The Russian Federation creates a new base in the Arctic

The Russian Federation (“Russia”) is one of the Arctic rim-States and possesses a long coastline and islands north of the Arctic Circle.   On 17 April 2017, Russia unveiled its new military base by providing a virtual tour of the base on the website of the Russian Ministry of Defence.   The new base, named Arctic Trefoil (also referred to as Arctic Shamrock), is located in the island of Alexandra Land, which is the westernmost part of the ice-covered archipelago Franz Josef Land and part of Russian territory.  It is the northernmost permanent installation of the Russian armed forces and it will house 150 personnel.  Arctic Trefoil is Russia’s second major new base in the Arctic.  The first, dubbed Northern Clover, is on Kotelny Island, north of Siberia.

From a legal point of view, it should be noted that there is no landmass at the North Pole.  Since the law of the sea does not generally distinguish between fluid and frozen waters, it is now commonly accepted that the Arctic region and the relevant jurisdictional claims by Arctic States are governed by the United Nations Convention on the Law of the Sea  and customary international law.  The five Arctic coastal States are Russia, Canada, Norway, Denmark (via Greenland), and the United States of America (“US”) (via Alaska).

Several reasons for Russia’s Arctic military expansion have been given by experts.  Firstly, the melting of the ice in the Arctic sea is making the area more accessible for shipping.  In particular, Russia could be keen to control the Northern Sea Route in order to expand its commercial and military ports in non-frozen waters.  Secondly, the new military base could be used to protect Russian oil and gas resources in the Arctic.  Finally, the base could add Russian military power in the region in order to defend against any intrusion by foreign warships.  This approach would be in line with the plan presented by Defence Minister Sergey Shoigu in 2014 to cover Russia’s northern borders with a network of military bases and radar stations as part of the country’s strategy in the Arctic.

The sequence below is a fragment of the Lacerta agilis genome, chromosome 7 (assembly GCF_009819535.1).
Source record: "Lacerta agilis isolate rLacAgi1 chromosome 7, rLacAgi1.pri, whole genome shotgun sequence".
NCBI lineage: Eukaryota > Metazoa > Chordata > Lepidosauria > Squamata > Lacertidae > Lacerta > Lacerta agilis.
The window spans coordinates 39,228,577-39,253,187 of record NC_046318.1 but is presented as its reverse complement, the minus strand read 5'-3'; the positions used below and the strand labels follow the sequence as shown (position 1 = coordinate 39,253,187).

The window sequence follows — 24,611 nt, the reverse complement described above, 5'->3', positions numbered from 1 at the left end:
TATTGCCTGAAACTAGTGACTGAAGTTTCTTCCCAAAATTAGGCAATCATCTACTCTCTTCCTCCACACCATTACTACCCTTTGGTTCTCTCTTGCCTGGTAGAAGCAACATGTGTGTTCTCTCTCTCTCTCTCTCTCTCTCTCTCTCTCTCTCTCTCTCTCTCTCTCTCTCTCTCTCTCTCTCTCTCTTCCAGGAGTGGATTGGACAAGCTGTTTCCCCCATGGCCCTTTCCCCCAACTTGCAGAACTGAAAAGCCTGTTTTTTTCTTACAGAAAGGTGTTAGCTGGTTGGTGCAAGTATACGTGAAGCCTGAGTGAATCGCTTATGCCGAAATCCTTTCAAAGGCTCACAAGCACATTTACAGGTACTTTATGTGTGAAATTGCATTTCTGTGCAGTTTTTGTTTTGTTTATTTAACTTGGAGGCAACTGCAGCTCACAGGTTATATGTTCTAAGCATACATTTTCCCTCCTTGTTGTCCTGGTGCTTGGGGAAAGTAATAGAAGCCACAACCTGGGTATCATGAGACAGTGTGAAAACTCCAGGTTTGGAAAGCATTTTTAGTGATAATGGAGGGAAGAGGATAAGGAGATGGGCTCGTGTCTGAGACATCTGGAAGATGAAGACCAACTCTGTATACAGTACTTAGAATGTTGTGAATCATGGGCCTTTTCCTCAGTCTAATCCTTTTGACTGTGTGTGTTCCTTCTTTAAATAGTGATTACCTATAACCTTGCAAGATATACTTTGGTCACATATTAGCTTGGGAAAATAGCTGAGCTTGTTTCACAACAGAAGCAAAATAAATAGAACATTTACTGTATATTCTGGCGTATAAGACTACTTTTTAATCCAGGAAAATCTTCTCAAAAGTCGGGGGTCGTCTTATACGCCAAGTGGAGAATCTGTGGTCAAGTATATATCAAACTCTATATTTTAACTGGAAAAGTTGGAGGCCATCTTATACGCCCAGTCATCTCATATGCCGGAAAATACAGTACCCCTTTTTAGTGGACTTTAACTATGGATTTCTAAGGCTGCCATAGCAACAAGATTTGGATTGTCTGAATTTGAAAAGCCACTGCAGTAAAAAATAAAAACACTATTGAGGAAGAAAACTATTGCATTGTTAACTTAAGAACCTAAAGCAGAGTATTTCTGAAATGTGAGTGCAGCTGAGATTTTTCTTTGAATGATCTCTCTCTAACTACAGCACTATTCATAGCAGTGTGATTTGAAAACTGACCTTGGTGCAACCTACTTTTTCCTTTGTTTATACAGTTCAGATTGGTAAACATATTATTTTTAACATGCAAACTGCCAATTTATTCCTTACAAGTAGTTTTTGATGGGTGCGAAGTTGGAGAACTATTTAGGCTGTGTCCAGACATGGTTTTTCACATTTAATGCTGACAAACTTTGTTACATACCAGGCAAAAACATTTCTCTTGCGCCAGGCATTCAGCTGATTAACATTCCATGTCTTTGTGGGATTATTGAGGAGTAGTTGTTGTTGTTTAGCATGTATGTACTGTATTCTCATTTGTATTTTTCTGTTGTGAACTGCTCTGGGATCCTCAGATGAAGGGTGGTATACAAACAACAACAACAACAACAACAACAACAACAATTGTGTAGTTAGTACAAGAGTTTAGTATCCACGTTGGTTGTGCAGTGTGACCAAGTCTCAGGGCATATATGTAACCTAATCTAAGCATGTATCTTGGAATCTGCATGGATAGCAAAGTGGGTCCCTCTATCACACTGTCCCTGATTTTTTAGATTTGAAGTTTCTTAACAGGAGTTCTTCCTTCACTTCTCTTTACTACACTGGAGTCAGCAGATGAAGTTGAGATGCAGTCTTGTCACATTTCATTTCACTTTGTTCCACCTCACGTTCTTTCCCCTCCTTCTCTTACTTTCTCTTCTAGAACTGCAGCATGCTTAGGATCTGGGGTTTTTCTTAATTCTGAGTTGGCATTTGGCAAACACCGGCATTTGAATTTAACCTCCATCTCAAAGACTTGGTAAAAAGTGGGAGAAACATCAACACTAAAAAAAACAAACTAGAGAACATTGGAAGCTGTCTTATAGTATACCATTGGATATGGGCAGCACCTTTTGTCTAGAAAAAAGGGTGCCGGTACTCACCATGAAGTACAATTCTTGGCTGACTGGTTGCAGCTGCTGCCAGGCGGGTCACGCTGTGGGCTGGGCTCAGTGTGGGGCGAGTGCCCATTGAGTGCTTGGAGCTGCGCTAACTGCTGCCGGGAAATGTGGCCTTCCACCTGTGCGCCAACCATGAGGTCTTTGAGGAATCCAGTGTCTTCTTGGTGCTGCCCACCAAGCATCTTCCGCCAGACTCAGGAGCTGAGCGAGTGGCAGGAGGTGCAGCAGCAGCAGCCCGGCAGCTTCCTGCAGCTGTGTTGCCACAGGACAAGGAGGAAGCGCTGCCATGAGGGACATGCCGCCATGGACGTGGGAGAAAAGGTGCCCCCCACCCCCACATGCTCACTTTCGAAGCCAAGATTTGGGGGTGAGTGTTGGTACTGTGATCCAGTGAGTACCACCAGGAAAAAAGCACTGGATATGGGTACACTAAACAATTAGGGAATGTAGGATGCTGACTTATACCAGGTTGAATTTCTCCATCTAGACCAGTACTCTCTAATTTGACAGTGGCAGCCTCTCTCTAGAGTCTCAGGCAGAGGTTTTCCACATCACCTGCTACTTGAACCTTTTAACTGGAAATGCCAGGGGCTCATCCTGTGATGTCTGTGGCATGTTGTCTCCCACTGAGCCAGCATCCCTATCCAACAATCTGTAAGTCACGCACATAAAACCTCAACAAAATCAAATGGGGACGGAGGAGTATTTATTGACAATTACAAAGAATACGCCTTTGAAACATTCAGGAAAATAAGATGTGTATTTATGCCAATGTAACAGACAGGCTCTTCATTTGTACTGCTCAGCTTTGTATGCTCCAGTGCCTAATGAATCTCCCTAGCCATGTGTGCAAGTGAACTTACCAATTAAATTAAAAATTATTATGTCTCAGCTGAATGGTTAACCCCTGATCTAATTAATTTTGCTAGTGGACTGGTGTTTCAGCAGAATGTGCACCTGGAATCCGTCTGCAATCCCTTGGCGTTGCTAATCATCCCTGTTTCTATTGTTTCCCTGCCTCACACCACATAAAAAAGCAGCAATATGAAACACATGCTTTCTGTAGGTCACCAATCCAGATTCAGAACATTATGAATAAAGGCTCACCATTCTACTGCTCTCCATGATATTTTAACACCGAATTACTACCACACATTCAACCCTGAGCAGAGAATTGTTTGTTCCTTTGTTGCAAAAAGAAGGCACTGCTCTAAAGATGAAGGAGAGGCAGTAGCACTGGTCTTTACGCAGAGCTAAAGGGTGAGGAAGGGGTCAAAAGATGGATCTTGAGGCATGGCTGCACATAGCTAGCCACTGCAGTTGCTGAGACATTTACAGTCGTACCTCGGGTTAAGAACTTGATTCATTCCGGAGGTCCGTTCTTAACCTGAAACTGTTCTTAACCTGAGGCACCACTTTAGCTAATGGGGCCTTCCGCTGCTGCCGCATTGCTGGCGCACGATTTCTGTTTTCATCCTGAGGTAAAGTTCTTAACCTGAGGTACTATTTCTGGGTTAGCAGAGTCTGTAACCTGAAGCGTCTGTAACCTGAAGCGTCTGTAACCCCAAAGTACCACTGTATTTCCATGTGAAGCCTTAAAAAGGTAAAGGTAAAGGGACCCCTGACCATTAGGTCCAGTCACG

The Arctic is faced with many problems of various kinds: environmental social, economic and legal.   Further, it is last large area of the planet without a comprehensive legal regulation under international law.  Notably, during the Cold War, the Arctic gained particular strategic relevance because it comprised the shortest route between the Soviet Union and the US.   While strategic proximity may have lost most of its immediate relevance, economic issues such as the exploitation of mineral resources in the area bear particular potential for conflict and may even prove to be a risk for international security.

The resources in the Arctic region cannot be explored or exploited without first solving territorial issues and delimiting State borders.  Russia was the first country to formally assert sovereignty over this area by submitting its claim to the United Nations Commission on the Limits of the Continental Shelf (“CLCS”) in 2001.   The CLCS was formed in 1982 and is dedicated to addressing States’ claims for extension of their continental shelves beyond the Economic Exclusive Zone, which is comprised of 200 nautical miles over which a coastal State already has sovereign rights.  The CLCS decided that it had received insufficient evidence substantiating Russian claims and recommended additional research.   Years later, in 2007, explorers in a submersible vessel planted a Russian flag on the seabed below the North Pole in symbolic support of Russia’s claim to sovereignty over this area.  In 2015, Russia resubmitted its bid with new evidence and the CLCS started examining this issue once more in August 2016.  No decision has been reached by the CLCS yet but, should Russia be successful in its claims, the State would add 1.2 million square kilometres of mineral-rich seabed to its sovereign territory.  In addition, Russia would gain more territory for other endeavours.

The inauguration of the Arctic Trefoil base further consolidates Russia’s interest in the Arctic region and will probably play a crucial geostrategic role in the resolution of the territorial disputes in the area.